KEIR RADNEDGE at WEMBLEY: Wigan at Wembley, in the old days, always meant rugby league. Not any more. Wigan’s association football club have taken possession of the iconic venue.Their deserved 2-0 win over Millwall in the first FA Cup semi-final means they will return to north London next month.
The fact that they will play Chelsea or Manchester City in the final means that Wigan, win or lose, are virtually sure already of a place in next season’s Europa League. Midfielders Shaun Maoloney and Callum McManaman scored the goals in the 23rd and 77th minutes respectively.
The occasion was soured, however, by Millwall’s notorious ‘nasty fringe’ hooligan followers who scuffled and scrapped among themselves for much of the last 20 minutes of the game in one corner of Wembley.
Maloney opened the scoring in front of a below-capacity crowd of 62,335 with a perfectly-judged volley after Wigan skipper Emmerson Boyce crossed with deceptive simplicity from the right. Indeed, Wigan could have had the match sewn up by half-time had it not been for fine saves by Millwall keeper David Forde from McManaman and Jordi Gomez.
Millwall fought bravely in pursuit of an equaliser after half-time but were killed off when Maloney and Gomez helped set up McManaman for a breakaway second goal to delight Wigan manager Roberto Martinez. Thus there could be two Spanish managers in the final next month if Rafa Benitez’s Chelsea see off Manchester City.
Martinez said: “That was a real warning for us because, for players who have never been to Wembley, to handle the favourites’ tag like that was very hard. We controlled the game well but it was never going to be straightforward. This is what dreams are made of.”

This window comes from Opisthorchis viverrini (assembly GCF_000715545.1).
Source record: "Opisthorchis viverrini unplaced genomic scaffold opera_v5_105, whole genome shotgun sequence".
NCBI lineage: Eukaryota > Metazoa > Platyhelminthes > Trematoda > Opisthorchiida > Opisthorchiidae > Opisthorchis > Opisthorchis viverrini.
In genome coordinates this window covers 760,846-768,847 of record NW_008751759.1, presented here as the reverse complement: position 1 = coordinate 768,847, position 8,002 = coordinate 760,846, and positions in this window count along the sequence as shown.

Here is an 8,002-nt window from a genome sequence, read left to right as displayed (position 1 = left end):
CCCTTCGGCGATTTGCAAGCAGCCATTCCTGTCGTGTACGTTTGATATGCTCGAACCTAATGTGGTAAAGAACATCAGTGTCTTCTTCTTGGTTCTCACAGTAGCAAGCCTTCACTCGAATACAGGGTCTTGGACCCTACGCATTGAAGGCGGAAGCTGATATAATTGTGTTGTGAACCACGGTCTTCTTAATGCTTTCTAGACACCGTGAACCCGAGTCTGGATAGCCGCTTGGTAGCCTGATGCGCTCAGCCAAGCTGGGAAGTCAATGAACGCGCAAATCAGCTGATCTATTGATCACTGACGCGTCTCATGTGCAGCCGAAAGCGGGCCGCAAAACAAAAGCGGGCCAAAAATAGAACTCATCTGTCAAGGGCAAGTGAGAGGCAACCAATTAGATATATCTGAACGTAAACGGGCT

Wigan have been in professional league football for only 35 years and were in the fourth division only 10 years ago.
Their progress to the final was a vindication of the vision and work of chairman Dave Whelan who had first experienced Wembley and the FA Cup Final with Blackburn in 1960. On that occasion Whelan was carried off with a broken leg. Next month he will walk back in as proud owner of one of the finalists.
Martinez, in praise of Whelan, said: “What he has done deserves a movie or a book.”
Millwall manager Kenny Jackett said: “We had a 20-minute spell where we put some pressure on Wigan. We needed something to fall for us but Wigan scored a very good goal on the break which effectively killed the game for us.“
Jackett said he had not been aware of any fighting among Millwall’s notorious fans during the game.
He said: “We want to keep the momentum of the club going forward . . . and if crowd trouble is going to continue that will hold us back. We’ve done everything possible we can – and will continue to do – to help the profile of the club.”
Millwall promised an official statement later in the evening though it was not clear whether this would question why the stewards and police were so slow in dealing with trouble when it began.
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